Door knobs are an endangered species, and are no longer allowed in various cities and countries around the world. Here's why that is, and why it's a good thing.
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I'm Julian O'Shea, and today I'm gonna be talking about this, the humble doorknob. Now, you may not know, but this guy's actually going extinct. There's an interesting story that involves bears and velociraptors. Stay tuned.
So the story of the functional doorknob as we know it goes back to 1878 in the United States where it was invented by a guy called Osbourn Dorsey. Now, we don't know a lot about his life, but we do know that he was an African-American inventor. And he came up with this concept and got a patent while he was still a teenager. It's a really interesting document that shows how he's integrated the locking and holding mechanism with the knob itself.
Before this, doors were held open with latches and straps, and if there was a locking mechanism, which was generally only for people that are a bit richer, it was a different system than the knob itself. So the key would lock the door, and the handle would be used just to help you open and close the door. So this is an innovative design that's served us well for over 100 years. But there are some limitations with it. So anyone that's carried a load of shopping and tried to get to a door with a doorknob certainly knows it's not the easiest thing to manoeuvre. And it's something that you can't necessarily do if you have poor grip strength. Maybe you're older or have arthritis. Or for people without a hand at all, these are very hard to operate.
And that's where we get to universal design. This is something that designers and architects and planners use to make the world more accessible for all. There are lots of examples in your day-to-day life. Think ramps instead of stairs or pedestrian crossings where you can both see the light and hear the sound. So people that have different abilities can use the same system.
And doors themselves, making sure that the handle isn't too high so kids and people from all heights can use it. I'm sitting on a box right now. That's now how tall the actual handle is. And governments have done some good work in making sure that this type of design becomes commonplace.
In Australia, the Disability Discrimination Act came into force in 1992, and there are laws like it all around the world. And what they mandate is that the places we build and the cities that we live in have to be accessible for all. And this law points to a series of standards which give some really detailed information about what buildings need to do to be accessible. And this guy doesn't make the cut.
So if doorknobs aren't allowed, what is the alternative? Well, the standards that this document points to gives us the desired solution. And here's what it is. And the answer is door levers. These guys can be operated with one hand. You don't need a lot of strength to do it. And it could be easily pushed or pulled to open the door.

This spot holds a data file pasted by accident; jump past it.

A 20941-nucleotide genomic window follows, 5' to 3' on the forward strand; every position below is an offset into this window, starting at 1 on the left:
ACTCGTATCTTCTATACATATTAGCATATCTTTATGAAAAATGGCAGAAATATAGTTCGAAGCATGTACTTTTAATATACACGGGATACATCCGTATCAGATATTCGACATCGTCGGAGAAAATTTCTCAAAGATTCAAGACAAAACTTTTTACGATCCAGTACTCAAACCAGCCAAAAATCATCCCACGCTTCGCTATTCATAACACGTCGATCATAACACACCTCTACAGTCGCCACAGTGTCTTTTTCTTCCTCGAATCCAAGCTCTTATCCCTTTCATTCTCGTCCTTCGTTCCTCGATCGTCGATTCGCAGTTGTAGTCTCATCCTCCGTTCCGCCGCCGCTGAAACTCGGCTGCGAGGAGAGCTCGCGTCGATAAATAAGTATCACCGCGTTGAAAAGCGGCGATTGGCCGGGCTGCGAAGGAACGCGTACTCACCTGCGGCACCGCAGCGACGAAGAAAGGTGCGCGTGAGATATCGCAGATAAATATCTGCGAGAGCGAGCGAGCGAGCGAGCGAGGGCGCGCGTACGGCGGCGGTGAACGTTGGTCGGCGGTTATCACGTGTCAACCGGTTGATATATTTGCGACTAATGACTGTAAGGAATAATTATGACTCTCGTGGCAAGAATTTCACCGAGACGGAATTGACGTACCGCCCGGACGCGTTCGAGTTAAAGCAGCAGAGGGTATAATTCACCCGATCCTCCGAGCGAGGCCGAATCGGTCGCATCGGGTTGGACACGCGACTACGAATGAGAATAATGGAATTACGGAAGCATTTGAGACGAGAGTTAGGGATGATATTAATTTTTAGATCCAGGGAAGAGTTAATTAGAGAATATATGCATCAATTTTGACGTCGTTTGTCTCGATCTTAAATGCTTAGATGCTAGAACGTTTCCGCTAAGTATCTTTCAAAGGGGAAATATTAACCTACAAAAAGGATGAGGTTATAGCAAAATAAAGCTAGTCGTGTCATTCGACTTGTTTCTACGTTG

So the basic solution is less knobs, more levers. But change doesn't always come easy. When the city of Vancouver updated its building code to outlaw doorknobs and mandate that levers should be used, they didn't get an overwhelmingly positive response. In fact, the media picked up the story, 'cause they love something that's a bit sensational, and branded it as the banning of the doorknobs.
And look, the fact is not everyone likes change. But it's kind of hard to argue against making something more accessible for the elderly and people with disabilities. So that's not what they did. What they did is they founded a scare campaign that would push back against the idea of introducing accessible doors
And what was that? Bear attacks. Yes, people said that because these doors were so easy to use, that bears would be able to come in from the forest and enter people's homes. It was definitely an overblown story, but the media loved it. "The Economist" called it "Canada's war on doorknobs." And it's something that could be pretty easily solved. Just lock your door, and that'll keep the bears out.
To be fair, the city of Vancouver did say that with its zero-bear population, it isn't something they gave a lot of thought to. But often when you get positive change, people push back against it. In fact, one town actually mandated the use of doorknobs to prevent these bear attacks. So is it true that animals might be able to get in easier if you've got a more accessible door? Well, there's a great scene from "Jurassic Park" where the protagonist is asking whether they're safe from the raptors. And the response is.
Yes. Unless they figure out how to open doors.
And that's kinda the point, that these things are so good that yes, even velociraptors can use them. And this is what's great about universal design. And once you know about it, you'll start to see it everywhere in your day-to-day life, things that are designed to be used by people of all different abilities.
So the fact is we want a world that can be used be everyone, and yes, that does include bears and velociraptors, well, maybe it's time to farewell the doorknob.
I'm Julian O'Shea, thanks for watching. If you enjoyed that, there's more minutia coming up from me. Stay tuned, subscribe, and enjoy.